5. Earn a meager salary to support yourself in retirement

Yeah, that’s all I can think of.”

“If this is the goal of humanity now, then there is absolutely no hope.”

I have come to an sudden conclusion.  God has blessed me with an insightful vision of stupendous proportions.

We are the middle children of history without a great depression nor a great war.  Our great war is the bellicose bloodthirsty beast within ourselves.  Our great depression is our very lives.

You are not your Alma Mater.

You are not your education.

You are not your job.

You are not the car you drive.

You are not the money in the bank or the content of your wallet.

You are not the cosmetics you wear or the size of your cock.

You are not your children or your wife.

You are not the trophies on your decaying shelf.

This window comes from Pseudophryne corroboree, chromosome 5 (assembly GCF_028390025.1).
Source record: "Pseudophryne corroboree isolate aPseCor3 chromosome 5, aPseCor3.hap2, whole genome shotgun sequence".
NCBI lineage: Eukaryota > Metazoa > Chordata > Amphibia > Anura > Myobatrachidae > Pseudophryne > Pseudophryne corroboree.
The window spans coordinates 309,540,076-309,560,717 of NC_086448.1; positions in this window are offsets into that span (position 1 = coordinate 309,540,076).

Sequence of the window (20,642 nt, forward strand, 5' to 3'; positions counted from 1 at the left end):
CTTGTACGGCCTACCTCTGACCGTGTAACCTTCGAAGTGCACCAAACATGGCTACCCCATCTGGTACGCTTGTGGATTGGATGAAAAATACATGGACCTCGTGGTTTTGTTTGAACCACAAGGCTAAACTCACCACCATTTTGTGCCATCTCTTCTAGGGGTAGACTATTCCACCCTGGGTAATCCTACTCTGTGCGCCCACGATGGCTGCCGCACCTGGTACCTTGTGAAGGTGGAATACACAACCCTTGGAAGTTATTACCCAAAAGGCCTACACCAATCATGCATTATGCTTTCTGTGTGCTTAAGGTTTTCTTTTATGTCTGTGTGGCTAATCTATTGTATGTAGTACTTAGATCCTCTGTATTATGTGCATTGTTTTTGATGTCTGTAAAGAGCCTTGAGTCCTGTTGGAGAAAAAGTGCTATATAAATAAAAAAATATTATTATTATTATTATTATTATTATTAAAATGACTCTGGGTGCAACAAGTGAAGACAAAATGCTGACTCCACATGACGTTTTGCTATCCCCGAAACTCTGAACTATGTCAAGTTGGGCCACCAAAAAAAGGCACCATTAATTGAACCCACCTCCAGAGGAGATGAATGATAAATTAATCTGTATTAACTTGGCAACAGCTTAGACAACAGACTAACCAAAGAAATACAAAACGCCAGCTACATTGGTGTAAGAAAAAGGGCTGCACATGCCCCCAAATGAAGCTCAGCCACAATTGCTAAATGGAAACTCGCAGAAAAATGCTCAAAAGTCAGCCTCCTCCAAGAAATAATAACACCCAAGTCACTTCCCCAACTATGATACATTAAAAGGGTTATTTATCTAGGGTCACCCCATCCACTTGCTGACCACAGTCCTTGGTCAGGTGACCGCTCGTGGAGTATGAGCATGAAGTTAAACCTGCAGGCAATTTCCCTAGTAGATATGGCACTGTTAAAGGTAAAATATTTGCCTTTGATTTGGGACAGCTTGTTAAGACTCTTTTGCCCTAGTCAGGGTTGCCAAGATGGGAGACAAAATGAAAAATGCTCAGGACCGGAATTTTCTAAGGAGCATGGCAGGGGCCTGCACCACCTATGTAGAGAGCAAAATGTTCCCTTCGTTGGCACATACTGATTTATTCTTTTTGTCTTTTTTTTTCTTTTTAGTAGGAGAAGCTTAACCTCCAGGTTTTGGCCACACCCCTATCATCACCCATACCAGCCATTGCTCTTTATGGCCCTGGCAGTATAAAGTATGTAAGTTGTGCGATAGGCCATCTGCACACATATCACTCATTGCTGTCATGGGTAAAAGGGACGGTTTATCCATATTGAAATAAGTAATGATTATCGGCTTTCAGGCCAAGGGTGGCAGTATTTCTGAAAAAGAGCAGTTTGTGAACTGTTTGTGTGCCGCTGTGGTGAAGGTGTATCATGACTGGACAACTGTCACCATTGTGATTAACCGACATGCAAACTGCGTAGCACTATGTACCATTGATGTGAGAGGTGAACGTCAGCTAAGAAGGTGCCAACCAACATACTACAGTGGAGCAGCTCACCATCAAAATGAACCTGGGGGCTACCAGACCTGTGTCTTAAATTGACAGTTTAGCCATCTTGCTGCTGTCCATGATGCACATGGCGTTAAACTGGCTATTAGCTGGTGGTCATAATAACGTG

And you’re not your fucking big-boy pants.

You are dilapidated and decaying just like all the rest of us, bidding your time on the earth and learning to enjoy the premature enlightenment.  You are the filth and scum the bible foretells of, the fire that burned Sodom and the stones that slew Steven.  Don’t kid yourself about life achievement, because all you are is worthless masses of hydrogen and oxygen, creating more greenhouse gasses, consuming more energy, filling more of the world with your waste.  You are not special, you are not unique.  You are like all the rest of us, so find your place in line.  There is no hope, because everyone believes in it.  Those that do believe that there is no hope do nothing, ensuring no hope.  Man was created to destroy ourselves.  Give up, you’re fighting a losing fight that nobody will remember.  You think you’re all smart and know everything about what living means.  Fuck what you know, you need to let go.  The things you own end up owning you.  It’s not after we lose everything that we’re free to do anything.  Give up hope, resistance is futile.